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New children’s books for October 2016

Written by · Published Sep 30, 2016

Children's book covers

Board books

Martina Hogan & Roger Priddy - Follow Me

This is a multi-sensory board book, with quizzes to exercise the eyes, and a maze to trace along and a hole to peep through on each page.

Picture books

Kate Beaton – King Baby

Borrow this one from our library and read it yourselves, or buy a copy from a bookshop for every new or forthcoming parent you know. But on no account read it to a baby. Or a toddler.

Michael Bond & Emily Sutton – The Tale of the Castle Mice

This charmingly nostalgic tale about a family of mice who live in a doll’s house is delightful to read, as you might expect from Paddington creator Michael Bond, with a storyline that should engage children up to 7 yrs old. Emily Sutton’s beautiful illustrations are a perfect accompaniment, filled with entrancing details to pore over. It could be added to the Christmas lists of Michael Bond fans, lovers of picture book and dolls house collectors too.

Rachel Bright & Jim Field – The Koala who Could

This warm friendly rhyming tale about overcoming fears and trying new things, should be a popular choice for story-time at pre-school.

John Burningham – Motor Miles

The publication of a new book by national treasure John Burningham is always keenly anticipated. Motor Miles pleases immediately by featuring a “Burningham dog”, my favourite breed. Unlike his real-life counterparts, Norman’s dog, Miles, dislikes walking and so the inventor next door makes him a car. It is a perfect car, rather like Noddy’s, in which he and Norman drive happily through dreamy English scenes. I wonder if the cliff-hanger ending, featuring an aeroplane, suggests that a sequel is in preparation?

Shirley Hughes – Alfie and his Very Best Friend

Alfie and Bernard are very best friends and together they have lots of adventures. Join them as they go to the library, take part in scooter races and make a very special club with only two special members! A heart-warming tale of friendship by the award-winning Shirley Hughes, creator of Dogger.

Shirley Hughes – My First A B C

Learning your ABC is fun and easy in with Katie and her baby brother, Olly. Join them as they explore their friendly and familiar world and all it contains in this charming first look at letters. At home, at the park, in the library or at playgroup - there’s always a chance to practise your letters.

Mick & Chloe Inkpen - Fred

‘Fetch!’ and ‘Sit!’ and ‘Stay!’ I understand them all. Those are the words I know. But what is ‘Fred’? Fred the dog may not know his name yet or how to stay out of trouble, but one little boy will love him no matter what. A follow-up to ‘I Will Love You Anyway’, this touching rhyming story is full of friendship and tail wagging, and will touch a chord with all children who love pets.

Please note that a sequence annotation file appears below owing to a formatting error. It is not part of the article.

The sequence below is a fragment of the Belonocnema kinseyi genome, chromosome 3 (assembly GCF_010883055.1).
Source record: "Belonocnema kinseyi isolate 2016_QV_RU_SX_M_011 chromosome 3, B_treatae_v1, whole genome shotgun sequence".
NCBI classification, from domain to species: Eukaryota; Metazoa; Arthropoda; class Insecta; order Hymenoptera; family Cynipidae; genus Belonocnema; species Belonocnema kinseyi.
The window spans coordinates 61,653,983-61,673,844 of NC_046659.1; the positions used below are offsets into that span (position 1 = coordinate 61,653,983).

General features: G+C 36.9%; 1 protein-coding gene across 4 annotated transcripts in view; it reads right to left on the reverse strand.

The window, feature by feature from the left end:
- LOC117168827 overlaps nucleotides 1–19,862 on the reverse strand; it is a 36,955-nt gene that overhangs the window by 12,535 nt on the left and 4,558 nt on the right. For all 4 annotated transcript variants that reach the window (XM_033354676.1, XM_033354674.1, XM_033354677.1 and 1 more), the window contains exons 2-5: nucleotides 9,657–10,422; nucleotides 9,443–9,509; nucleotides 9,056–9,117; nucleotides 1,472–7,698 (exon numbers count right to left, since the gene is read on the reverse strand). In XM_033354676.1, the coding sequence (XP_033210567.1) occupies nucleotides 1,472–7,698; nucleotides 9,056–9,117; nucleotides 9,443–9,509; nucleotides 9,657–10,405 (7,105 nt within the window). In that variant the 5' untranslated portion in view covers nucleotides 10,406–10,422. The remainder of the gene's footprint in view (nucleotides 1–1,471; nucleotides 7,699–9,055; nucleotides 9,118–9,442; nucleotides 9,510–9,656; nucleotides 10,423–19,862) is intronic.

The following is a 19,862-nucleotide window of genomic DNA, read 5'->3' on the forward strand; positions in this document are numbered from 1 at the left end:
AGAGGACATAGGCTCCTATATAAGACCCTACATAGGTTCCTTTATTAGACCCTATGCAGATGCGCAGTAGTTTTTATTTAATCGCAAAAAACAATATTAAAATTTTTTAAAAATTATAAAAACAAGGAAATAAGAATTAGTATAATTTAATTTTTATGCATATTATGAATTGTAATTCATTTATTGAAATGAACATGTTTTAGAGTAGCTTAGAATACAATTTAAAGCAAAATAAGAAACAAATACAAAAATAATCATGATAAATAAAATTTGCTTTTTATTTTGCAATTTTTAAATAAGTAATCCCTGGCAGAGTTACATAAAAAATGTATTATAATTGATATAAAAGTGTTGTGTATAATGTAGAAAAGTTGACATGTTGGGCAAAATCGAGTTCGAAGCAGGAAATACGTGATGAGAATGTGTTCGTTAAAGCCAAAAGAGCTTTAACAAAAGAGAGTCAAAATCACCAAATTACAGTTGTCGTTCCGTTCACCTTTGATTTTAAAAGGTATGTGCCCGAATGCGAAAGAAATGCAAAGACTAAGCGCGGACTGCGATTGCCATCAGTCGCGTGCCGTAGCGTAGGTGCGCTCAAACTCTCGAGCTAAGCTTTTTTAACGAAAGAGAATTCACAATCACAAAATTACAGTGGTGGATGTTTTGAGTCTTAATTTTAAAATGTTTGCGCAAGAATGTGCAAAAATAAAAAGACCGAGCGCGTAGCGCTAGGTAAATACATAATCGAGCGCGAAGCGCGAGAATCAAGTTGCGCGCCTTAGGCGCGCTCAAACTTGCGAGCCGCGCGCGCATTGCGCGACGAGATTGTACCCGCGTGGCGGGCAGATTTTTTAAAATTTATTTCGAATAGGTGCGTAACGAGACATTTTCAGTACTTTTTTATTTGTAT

Short Chapter Books

Babette Cole – Princess Smartypants and the Missing Princes

It’s 30 years since Princess Smartypants first marched into libraries and created a new sort of picture book heroine, high on confidence and self-esteem, so it is a great pleasure now to read about her in a more substantial adventure. Aimed at children whose reading confidence is growing, this is a romp of a read, with passing visits from Rapunzel, Cinderella and Snow White.

Charlotte Guillain - The Pirates and the Talent Show

The Planktown Pirates are back! This time they want to show off their musical talents in a local talent competition. However, they don’t have much musical talent, and they don’t realise that they are up against their arch enemies the Gruseome Crew, who are bound to cause trouble! Race Ahead with Reading is the perfect introduction to reading chapters with brand new page turning reads in five short bite size chapters, to encourage children to take the driving seat with their reading.

Shoo Rayner – Dug in Danger

Dug is the hero of new series of adventure books for young readers. In this story, “he races against a raging river to save his pet wolf, Woof and his family’s tent! You can top up your Bronze Age facts at the back of the book too!”

Picture Books for older readers

Oliver Jeffers – A Child of Books

An inspiring and lyrical picture book about a little girl who sails her raft ‘across a sea of words’ to arrive at the house of a small boy. There she invites him to come away with her on an adventure where they can journey through ‘forests of fairy tales’, ‘across mountains of make-believe’ and ‘sleep in clouds of song’.

Junior novels

Sarah Baker – Through the Mirror Door

Angela is invited on holiday with her Aunt Cece and her horrid cousins. Angela tries to behave herself, but she knows that secrets lie in the walls of their crumbling French holiday home. Soon night-time footsteps, flickering candlelight and shadows in windows lead Angela to Julian. Who is he, why is he trapped in the house and what happened there over 100 years ago? Julien needs her help. Through saving him can Angela herself?

Santa Montefiore – The Royal Rabbits of London

Anything in the world is possible - by will and by luck, with a moist carrot, a wet nose and a slice of mad courage. Shylo has always been the runt of the litter, the weakest and quietest of all of his family, his siblings spend their days making fun of him for not being like the rest of them. But when Shylo stumbles across a band of ratzis and overhears their evil plan to take a photo of the Queen in her nightie, it’s up to this unlikely hero to travel to London and inform the Royal Rabbits of London about the diabolicial plot.